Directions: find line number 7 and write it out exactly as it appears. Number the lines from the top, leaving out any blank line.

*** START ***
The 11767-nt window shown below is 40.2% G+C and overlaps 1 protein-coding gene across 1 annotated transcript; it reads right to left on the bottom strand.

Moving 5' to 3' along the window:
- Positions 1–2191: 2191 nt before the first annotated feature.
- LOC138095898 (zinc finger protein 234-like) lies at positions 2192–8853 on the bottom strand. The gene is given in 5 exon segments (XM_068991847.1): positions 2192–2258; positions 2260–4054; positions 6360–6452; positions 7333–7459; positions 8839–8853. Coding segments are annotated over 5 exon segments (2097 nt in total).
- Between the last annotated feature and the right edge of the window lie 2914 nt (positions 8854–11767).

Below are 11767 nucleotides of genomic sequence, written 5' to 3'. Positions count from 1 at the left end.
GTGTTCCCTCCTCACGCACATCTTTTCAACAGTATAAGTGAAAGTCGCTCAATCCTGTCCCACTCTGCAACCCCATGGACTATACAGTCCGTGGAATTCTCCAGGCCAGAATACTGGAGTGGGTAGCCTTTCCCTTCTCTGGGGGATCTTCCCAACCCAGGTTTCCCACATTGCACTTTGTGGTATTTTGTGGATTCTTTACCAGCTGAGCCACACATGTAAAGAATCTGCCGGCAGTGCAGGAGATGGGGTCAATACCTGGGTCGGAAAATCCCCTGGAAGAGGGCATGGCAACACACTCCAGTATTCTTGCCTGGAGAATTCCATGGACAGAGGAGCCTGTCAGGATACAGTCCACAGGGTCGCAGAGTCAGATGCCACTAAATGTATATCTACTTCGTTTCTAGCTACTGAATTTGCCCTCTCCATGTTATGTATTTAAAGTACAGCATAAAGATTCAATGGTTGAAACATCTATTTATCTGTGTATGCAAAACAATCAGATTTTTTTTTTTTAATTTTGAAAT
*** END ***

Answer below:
GTGTTCCCTCCTCACGCACATCTTTTCAACAGTATAAGTGAAAGTCGCTCAATCCTGTCCCACTCTGCAACCCCATGGACTATACAGTCCGTGGAATTCTCCAGGCCAGAATACTGGAGTGGGTAGCCTTTCCCTTCTCTGGGGGATCTTCCCAACCCAGGTTTCCCACATTGCACTTTGTGGTATTTTGTGGATTCTTTACCAGCTGAGCCACACATGTAAAGAATCTGCCGGCAGTGCAGGAGATGGGGTCAATACCTGGGTCGGAAAATCCCCTGGAAGAGGGCATGGCAACACACTCCAGTATTCTTGCCTGGAGAATTCCATGGACAGAGGAGCCTGTCAGGATACAGTCCACAGGGTCGCAGAGTCAGATGCCACTAAATGTATATCTACTTCGTTTCTAGCTACTGAATTTGCCCTCTCCATGTTATGTATTTAAAGTACAGCATAAAGATTCAATGGTTGAAACATCTATTTATCTGTGTATGCAAAACAATCAGATTTTTTTTTTTTAATTTTGAAAT